There’s Still Hope for Prosecutorial Reform After Recall of San Francisco District Attorney Chesa Boudin
Economists sometimes say that when the U.S. sneezes, the world catches a cold. With that in mind, given that famously left-wing San Francisco has booted a prosecutor accused of being “soft on crime” from office, many might assume the rest of the nation will reflexively reject prosecutors who don’t define their job as seeking the maximum punishment for every defendant. The reality is much more complicated, but the recall of San Francisco District Attorney (D.A.) Chesa Boudin does demand a rethinking of the “progressive prosecutor” brand.
First, let’s unpack the popular claim that this recall is a harbinger of an anti-reformist tsunami poised to sweep across the nation. For one thing, most elected prosecutors do not have nearly $7 million working against them, as Boudin did, and most jurisdictions do not have recall elections, which create unique electoral dynamics. Specifically, these plebiscites tend to generate lower turnout, with about a third fewer people voting this time than in 2019 when Boudin was elected, and attract the segment of voters most dissatisfied with the status quo.
Unlike the attempted recall of Democratic California Governor Gavin Newsom, replacements for Boudin were not on the ballot, and San Francisco Mayor London Breed is now set to appoint his successor. In an age when the public is skeptical of most elected officials and candidates, an election without an opponent to criticize creates a referendum on the status quo—a setup far more perilous for an incumbent than a choice between flawed options.
Boudin was also more vulnerable because San Francisco adopted some of the nation’s strictest COVID-19 restrictions. This affected both perceived and actual levels of public safety, as well as Boudin’s ability to prosecute crime. With more people holed up in their homes instead of commuting to work or going out to eat, those seeking to perpetrate crimes constituted a greater share of the total number of people on the street. Thus, even though the number of reported crimes in San Francisco was lower in 2021 than in 2019, there is evidence that in dense urban environments where the denominator of total people on the street went down precipitously, those that did go out had a greater chance of becoming a victim of street crime.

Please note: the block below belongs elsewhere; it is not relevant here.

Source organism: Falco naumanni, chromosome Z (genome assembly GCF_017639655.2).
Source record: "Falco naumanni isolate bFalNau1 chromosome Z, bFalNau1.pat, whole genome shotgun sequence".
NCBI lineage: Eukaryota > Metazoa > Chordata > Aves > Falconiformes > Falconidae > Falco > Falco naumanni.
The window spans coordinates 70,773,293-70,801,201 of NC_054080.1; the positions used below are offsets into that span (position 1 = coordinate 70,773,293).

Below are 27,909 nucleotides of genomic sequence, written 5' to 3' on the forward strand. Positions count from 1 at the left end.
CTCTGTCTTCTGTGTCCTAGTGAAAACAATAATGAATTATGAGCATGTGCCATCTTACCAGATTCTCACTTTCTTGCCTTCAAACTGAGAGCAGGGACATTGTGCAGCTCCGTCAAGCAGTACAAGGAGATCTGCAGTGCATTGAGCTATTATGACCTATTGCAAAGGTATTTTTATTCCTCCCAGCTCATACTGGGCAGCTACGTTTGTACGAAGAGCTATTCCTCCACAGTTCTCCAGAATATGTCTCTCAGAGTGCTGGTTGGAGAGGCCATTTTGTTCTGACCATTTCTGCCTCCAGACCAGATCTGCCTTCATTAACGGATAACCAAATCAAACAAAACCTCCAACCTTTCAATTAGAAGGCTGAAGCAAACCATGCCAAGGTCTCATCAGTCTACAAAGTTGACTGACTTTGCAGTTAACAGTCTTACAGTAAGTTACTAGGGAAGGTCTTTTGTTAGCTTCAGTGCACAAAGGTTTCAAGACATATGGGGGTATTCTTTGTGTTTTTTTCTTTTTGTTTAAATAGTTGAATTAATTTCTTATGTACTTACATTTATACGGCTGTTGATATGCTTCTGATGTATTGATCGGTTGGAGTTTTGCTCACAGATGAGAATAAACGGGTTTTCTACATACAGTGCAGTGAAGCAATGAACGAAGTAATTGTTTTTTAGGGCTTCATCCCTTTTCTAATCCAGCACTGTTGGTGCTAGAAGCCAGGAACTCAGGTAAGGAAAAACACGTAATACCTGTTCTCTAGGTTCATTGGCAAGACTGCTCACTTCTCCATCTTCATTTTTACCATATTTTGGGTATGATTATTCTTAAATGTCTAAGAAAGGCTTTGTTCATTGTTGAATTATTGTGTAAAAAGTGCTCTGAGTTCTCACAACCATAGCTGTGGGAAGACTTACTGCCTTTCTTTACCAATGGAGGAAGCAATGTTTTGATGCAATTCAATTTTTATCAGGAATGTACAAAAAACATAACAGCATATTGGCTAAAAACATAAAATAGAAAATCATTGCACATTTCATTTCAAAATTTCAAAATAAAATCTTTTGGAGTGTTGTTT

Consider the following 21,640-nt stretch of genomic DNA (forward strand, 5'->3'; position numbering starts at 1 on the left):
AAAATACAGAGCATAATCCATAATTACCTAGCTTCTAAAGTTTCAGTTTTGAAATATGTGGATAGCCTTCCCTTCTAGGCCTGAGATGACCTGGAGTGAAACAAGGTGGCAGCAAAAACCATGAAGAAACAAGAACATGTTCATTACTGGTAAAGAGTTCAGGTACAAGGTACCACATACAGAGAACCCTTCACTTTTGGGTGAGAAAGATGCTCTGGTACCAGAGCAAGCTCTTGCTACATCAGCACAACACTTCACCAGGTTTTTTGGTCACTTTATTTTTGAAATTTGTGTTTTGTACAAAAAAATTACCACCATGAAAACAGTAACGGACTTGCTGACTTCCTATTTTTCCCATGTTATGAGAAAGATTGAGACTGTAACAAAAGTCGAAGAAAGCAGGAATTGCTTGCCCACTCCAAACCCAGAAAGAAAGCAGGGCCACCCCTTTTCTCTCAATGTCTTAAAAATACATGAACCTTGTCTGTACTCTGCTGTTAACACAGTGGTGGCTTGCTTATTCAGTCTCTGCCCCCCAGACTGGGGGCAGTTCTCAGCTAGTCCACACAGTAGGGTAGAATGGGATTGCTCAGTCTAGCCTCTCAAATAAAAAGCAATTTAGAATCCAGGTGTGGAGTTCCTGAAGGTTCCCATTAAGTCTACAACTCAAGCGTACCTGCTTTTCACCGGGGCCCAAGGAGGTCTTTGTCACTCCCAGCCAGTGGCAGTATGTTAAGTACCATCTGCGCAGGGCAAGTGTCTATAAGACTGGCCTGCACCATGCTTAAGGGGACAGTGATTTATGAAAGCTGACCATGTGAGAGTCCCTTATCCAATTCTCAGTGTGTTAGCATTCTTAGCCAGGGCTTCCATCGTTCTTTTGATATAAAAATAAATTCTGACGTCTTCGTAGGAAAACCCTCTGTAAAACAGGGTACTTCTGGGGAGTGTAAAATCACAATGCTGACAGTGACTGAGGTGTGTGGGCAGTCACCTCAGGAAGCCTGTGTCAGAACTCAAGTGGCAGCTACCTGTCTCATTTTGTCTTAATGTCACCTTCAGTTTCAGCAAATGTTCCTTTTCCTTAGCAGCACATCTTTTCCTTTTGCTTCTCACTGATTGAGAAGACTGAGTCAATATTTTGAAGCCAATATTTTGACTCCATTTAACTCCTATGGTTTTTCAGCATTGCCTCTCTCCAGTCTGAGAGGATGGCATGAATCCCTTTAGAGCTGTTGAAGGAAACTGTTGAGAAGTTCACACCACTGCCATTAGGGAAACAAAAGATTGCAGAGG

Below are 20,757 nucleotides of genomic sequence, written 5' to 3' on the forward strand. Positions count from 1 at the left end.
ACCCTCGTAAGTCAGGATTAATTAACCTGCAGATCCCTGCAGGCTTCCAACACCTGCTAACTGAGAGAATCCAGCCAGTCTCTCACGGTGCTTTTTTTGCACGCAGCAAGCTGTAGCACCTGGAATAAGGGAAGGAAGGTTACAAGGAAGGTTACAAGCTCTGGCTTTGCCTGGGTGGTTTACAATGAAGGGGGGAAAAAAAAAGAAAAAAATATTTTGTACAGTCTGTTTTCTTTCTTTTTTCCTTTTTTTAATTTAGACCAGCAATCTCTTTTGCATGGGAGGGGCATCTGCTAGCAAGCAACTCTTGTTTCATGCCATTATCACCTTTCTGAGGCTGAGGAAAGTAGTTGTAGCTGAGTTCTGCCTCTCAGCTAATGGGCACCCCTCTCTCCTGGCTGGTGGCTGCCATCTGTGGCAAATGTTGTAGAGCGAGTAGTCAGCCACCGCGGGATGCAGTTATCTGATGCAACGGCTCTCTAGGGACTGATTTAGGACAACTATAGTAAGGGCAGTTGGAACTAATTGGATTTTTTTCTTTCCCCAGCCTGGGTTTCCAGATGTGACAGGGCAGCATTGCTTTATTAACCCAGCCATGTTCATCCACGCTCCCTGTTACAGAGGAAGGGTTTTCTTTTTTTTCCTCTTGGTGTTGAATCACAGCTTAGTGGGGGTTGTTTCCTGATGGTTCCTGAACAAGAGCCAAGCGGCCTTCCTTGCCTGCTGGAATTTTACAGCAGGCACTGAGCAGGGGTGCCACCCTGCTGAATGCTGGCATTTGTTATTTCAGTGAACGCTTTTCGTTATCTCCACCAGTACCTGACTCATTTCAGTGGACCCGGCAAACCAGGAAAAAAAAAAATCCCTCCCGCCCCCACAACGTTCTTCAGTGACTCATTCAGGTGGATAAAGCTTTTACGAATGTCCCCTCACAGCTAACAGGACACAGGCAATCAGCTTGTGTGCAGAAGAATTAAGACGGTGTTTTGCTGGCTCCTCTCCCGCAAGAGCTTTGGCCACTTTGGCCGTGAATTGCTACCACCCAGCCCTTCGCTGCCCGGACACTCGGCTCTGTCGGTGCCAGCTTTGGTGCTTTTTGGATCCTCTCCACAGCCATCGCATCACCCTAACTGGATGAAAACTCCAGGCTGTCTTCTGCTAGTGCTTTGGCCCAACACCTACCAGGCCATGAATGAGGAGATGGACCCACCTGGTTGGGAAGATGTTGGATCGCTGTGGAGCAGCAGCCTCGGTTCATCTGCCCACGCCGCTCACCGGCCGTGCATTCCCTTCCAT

While the pandemic and related restrictions challenged the work of prosecutors nationwide, including through mandated closure of their own offices and courts, San Francisco’s halls of justice were particularly slow to reopen.This created a backlog of 441 felony defendants who, as of May 2022, had gone beyond their last legal date for trial. As Boudin acknowledged, this outcome not only delays the delivery of justice, but also frustrates crime victims seeking accountability and closure.
Finally, although Boudin never expressly called for “defunding the police,” comments he made during his initial campaign led some to believe that he was sympathetic to the idea, a perception promoted by his critics. The defund slogan has rightly become toxic over the last two years as homicides have spiked, though the rise in killings has occurred in all jurisdictions, regardless of the D.A.’s ideological orientation.
To be clear, San Francisco police unions also attacked Boudin’s predecessors, including Vice President Kamala Harris, and would have probably continued opposing him anyway, in part because he has discharged his duty to prosecute nine officers for alleged misconduct.. But other district attorneys who campaigned as “progressive prosecutors” smartly avoided quips that could leave them carrying the “defunding” bagga
Article from Reason.com